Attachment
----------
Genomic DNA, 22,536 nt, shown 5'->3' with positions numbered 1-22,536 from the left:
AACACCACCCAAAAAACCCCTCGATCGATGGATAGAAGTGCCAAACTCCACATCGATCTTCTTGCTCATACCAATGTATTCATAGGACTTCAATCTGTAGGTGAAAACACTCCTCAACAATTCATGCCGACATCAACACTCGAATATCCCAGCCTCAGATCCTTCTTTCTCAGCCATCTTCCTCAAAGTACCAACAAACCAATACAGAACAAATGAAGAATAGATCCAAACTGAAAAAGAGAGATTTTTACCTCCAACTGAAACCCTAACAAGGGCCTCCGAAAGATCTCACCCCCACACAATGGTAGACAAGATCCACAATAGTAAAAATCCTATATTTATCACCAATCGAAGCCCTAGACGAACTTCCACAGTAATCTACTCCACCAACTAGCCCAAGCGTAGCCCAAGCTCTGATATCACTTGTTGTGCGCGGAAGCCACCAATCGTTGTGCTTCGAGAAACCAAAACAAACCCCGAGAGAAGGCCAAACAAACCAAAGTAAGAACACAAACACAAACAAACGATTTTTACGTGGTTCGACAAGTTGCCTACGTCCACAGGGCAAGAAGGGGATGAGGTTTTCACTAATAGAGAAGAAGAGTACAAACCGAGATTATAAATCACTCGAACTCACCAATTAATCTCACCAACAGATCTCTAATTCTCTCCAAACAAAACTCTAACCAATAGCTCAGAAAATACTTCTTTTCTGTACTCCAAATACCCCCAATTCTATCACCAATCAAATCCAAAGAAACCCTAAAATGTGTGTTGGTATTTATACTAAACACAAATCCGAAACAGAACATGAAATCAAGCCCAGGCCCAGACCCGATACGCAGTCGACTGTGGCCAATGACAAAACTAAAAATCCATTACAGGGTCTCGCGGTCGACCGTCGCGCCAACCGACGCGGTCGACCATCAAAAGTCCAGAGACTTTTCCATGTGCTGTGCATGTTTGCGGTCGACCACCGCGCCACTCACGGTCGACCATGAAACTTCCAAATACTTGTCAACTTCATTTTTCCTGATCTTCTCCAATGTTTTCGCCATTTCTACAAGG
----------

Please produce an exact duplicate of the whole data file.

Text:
Genomic DNA, 22,536 nt, shown 5'->3' with positions numbered 1-22,536 from the left:
AACACCACCCAAAAAACCCCTCGATCGATGGATAGAAGTGCCAAACTCCACATCGATCTTCTTGCTCATACCAATGTATTCATAGGACTTCAATCTGTAGGTGAAAACACTCCTCAACAATTCATGCCGACATCAACACTCGAATATCCCAGCCTCAGATCCTTCTTTCTCAGCCATCTTCCTCAAAGTACCAACAAACCAATACAGAACAAATGAAGAATAGATCCAAACTGAAAAAGAGAGATTTTTACCTCCAACTGAAACCCTAACAAGGGCCTCCGAAAGATCTCACCCCCACACAATGGTAGACAAGATCCACAATAGTAAAAATCCTATATTTATCACCAATCGAAGCCCTAGACGAACTTCCACAGTAATCTACTCCACCAACTAGCCCAAGCGTAGCCCAAGCTCTGATATCACTTGTTGTGCGCGGAAGCCACCAATCGTTGTGCTTCGAGAAACCAAAACAAACCCCGAGAGAAGGCCAAACAAACCAAAGTAAGAACACAAACACAAACAAACGATTTTTACGTGGTTCGACAAGTTGCCTACGTCCACAGGGCAAGAAGGGGATGAGGTTTTCACTAATAGAGAAGAAGAGTACAAACCGAGATTATAAATCACTCGAACTCACCAATTAATCTCACCAACAGATCTCTAATTCTCTCCAAACAAAACTCTAACCAATAGCTCAGAAAATACTTCTTTTCTGTACTCCAAATACCCCCAATTCTATCACCAATCAAATCCAAAGAAACCCTAAAATGTGTGTTGGTATTTATACTAAACACAAATCCGAAACAGAACATGAAATCAAGCCCAGGCCCAGACCCGATACGCAGTCGACTGTGGCCAATGACAAAACTAAAAATCCATTACAGGGTCTCGCGGTCGACCGTCGCGCCAACCGACGCGGTCGACCATCAAAAGTCCAGAGACTTTTCCATGTGCTGTGCATGTTTGCGGTCGACCACCGCGCCACTCACGGTCGACCATGAAACTTCCAAATACTTGTCAACTTCATTTTTCCTGATCTTCTCCAATGTTTTCGCCATTTCTACAAGG